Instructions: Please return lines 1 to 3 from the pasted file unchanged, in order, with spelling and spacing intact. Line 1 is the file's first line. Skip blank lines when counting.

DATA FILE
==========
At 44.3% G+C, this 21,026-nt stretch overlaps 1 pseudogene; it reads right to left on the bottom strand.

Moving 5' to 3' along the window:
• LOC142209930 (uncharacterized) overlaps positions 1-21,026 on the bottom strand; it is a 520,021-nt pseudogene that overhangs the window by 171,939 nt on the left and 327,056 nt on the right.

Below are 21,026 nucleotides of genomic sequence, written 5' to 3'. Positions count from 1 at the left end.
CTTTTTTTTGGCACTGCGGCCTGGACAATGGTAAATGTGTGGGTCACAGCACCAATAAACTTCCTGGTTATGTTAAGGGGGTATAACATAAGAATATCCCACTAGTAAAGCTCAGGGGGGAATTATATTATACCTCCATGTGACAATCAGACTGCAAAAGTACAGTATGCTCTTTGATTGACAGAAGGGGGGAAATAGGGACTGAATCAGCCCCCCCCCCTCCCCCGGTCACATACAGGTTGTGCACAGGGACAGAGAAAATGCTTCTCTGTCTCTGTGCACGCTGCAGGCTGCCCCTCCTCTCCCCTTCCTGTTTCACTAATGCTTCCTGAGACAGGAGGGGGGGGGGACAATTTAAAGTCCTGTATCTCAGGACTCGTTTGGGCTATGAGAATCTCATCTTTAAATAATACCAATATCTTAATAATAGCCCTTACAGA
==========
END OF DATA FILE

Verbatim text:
At 44.3% G+C, this 21,026-nt stretch overlaps 1 pseudogene; it reads right to left on the bottom strand.

Moving 5' to 3' along the window:
• LOC142209930 (uncharacterized) overlaps positions 1-21,026 on the bottom strand; it is a 520,021-nt pseudogene that overhangs the window by 171,939 nt on the left and 327,056 nt on the right.